You may have heard that Mindy Kaling is one of the TV stars gracing the cover of Elle Magazine. While having a woman of color who is not a size zero on the cover of a major fashion magazine would normally be cause for joy, in this case, it’s not without controversy. Check out Kaling alongside her fellow Elle covergirls and see if you can spot what’s getting some folks worked up:
Yup, while her white colleagues all get the full-body color treatment, Kaling is cropped and in black-and-white leading to some critics calling racism.
So Katy Perry went full geisha during her performance of “Unconditionally” which opened tonight’s American Music Awards.
As far as I can tell, there’s nothing “Japanese-y” about the song (well, unless loving someone unconditionally=me luv you long time), but that’s no reason not to stage an elaborate number complete with a bonsai garden set, geisha-inspired moves, Japanese fans, cherry blossoms and even geisha Katy Perry spontaneously combusting in a fireball at the climax because, damnit, that’s what geishas do! Only thing missing is a pack of Harajuku girls following Perry around (or any real Japanese people as far as I can tell). Read more...
According to Business Insider, This Is The Highest Earning Type of Interracial Couple. Asian couples, including mixed couples with either an Asian husband or wife, dominated the combined earnings in 2010, out-earning other mixed couples by $10,000, according to The Rise of Intermarriage study by the Pew Research Center. Mixed couples make on average of $71,000 and “pure couples,” as in AM/AF couples make $62,000, almost $10k less!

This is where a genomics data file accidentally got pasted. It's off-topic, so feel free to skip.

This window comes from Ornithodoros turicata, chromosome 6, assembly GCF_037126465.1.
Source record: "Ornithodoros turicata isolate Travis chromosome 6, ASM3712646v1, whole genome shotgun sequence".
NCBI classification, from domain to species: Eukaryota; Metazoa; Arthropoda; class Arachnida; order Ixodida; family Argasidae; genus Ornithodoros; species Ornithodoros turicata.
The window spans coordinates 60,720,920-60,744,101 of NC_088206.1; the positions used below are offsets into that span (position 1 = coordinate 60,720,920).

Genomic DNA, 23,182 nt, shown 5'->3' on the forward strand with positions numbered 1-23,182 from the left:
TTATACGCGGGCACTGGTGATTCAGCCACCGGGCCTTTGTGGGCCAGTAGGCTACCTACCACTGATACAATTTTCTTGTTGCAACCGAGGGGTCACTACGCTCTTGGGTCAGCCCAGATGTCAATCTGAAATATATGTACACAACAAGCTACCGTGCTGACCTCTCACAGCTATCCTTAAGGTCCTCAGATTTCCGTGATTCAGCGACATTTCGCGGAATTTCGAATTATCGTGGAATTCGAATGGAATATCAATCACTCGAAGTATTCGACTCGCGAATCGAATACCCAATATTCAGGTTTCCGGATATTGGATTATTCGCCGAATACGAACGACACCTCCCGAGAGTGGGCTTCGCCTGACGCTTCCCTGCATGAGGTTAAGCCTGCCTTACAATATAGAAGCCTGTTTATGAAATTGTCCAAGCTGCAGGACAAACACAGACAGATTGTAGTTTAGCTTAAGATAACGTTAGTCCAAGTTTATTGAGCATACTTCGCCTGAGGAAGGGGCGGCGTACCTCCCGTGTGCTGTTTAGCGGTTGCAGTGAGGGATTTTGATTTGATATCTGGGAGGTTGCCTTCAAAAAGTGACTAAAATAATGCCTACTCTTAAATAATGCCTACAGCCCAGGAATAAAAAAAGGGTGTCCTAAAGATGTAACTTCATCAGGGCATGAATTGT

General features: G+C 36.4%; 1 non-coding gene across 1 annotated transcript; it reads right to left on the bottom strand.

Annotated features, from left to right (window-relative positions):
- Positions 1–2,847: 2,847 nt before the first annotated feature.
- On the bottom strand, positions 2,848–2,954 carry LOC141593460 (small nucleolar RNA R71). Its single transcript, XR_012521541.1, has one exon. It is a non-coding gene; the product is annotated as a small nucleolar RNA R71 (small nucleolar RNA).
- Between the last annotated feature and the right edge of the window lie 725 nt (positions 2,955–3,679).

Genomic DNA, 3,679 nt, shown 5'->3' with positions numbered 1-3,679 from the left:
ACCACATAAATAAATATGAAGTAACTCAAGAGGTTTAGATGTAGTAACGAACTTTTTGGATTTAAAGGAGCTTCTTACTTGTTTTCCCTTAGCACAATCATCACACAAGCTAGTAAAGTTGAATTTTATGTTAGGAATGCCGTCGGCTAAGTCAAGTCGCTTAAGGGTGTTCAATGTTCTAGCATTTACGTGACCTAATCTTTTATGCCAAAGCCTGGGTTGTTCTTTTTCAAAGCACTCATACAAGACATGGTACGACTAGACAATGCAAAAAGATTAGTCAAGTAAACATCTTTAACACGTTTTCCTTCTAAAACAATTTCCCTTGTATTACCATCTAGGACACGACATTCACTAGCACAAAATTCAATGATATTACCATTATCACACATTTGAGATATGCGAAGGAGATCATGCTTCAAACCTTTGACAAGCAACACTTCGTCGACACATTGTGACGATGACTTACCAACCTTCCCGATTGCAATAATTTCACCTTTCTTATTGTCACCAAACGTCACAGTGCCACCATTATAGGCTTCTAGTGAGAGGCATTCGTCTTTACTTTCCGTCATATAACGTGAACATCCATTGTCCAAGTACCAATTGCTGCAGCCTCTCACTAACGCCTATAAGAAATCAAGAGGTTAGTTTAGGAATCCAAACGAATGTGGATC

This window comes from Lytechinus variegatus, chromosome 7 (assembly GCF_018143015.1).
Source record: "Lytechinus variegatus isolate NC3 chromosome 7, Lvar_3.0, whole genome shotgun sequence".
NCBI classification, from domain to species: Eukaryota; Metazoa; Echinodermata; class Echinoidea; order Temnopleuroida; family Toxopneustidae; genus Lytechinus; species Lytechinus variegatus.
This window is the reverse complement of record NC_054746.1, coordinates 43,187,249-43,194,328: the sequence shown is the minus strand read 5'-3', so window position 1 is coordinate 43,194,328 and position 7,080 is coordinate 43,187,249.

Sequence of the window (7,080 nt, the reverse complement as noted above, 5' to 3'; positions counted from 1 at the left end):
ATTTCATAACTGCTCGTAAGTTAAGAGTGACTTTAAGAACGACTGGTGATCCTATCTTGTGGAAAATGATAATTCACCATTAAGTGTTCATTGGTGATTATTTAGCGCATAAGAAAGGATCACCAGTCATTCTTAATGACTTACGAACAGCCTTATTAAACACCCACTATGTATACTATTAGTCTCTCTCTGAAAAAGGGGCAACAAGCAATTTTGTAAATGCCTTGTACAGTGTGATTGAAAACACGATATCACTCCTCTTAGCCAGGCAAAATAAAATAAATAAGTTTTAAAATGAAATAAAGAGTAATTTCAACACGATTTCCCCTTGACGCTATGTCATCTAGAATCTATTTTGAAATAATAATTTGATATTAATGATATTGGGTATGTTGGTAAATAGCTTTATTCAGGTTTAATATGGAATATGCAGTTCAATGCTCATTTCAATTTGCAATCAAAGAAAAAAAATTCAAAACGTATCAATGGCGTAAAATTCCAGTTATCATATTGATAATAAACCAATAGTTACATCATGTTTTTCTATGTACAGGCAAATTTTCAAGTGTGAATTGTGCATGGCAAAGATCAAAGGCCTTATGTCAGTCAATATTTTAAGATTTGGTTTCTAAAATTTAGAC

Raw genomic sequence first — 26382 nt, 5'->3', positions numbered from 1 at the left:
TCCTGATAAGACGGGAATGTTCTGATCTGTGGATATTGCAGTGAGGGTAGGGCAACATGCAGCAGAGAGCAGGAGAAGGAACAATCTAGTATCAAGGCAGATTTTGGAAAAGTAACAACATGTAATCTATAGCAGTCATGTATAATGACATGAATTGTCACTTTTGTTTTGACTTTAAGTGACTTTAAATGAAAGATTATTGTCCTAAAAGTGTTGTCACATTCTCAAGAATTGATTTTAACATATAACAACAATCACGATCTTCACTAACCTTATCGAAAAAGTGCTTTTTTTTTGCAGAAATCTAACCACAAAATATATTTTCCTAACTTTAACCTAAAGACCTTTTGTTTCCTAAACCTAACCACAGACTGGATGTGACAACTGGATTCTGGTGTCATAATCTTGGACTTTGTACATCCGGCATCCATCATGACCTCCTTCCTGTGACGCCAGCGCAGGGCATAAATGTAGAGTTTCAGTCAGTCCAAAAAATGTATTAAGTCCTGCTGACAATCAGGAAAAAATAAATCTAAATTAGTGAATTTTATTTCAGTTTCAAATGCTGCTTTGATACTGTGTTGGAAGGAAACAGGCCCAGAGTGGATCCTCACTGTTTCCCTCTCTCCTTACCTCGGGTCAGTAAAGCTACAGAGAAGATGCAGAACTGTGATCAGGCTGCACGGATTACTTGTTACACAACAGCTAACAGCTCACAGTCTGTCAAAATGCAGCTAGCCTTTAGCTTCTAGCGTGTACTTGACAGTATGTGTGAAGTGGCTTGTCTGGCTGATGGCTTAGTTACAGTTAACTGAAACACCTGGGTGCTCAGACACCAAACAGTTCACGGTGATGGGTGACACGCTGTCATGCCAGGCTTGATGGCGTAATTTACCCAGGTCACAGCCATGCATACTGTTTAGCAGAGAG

According to the study: “The earning differences of couples reflect the general pattern of income disparity among families of different racial and ethnic background in the U.S. In 2009, the median family income was $75,027 for Asians, $62,545 for whites, $39,730 for Hispanics, and $38,409 for black families.” Read more...
Even though Hawaii’s population is predominately Asian and Pacific Islander, you can still run into racist bullshit like this. Really? I have a feeling the owner of this vehicle is either a white guy with an Asian fetish or an Asian with an idiotic complex. And yeah, I get irony, but this ain’t irony. This is just stupidity. Either way, this person is a moron.
Back on October 16, Jimmy Kimmel aired one of his regular segments on his late night talk show titled “Kid’s Table” where the host asked a group of children questions about current events. When asked how the United States might handle its growing debt to China, one of the kids responded that we should “kill everyone in China.”
Not surprisingly, some Asian Americans expressed offense at this piece leading to Kimmel and ABC/Disney (which produces and distributes the show) to apologize. You’d think that would be the end of things, but apparently, it’s not. This past weekend, Chinese American organizations protested in multiple cities around the country including 1,000 people who came out to ABC Studios in Burbank to make their displeasure known.
Originally I had no plans to blog about this topic, but I think the escalation of this issue raises an interesting question of when exactly enough is enough. Before I go any further, here’s the offending segment if you haven’t seen it yet: Read more...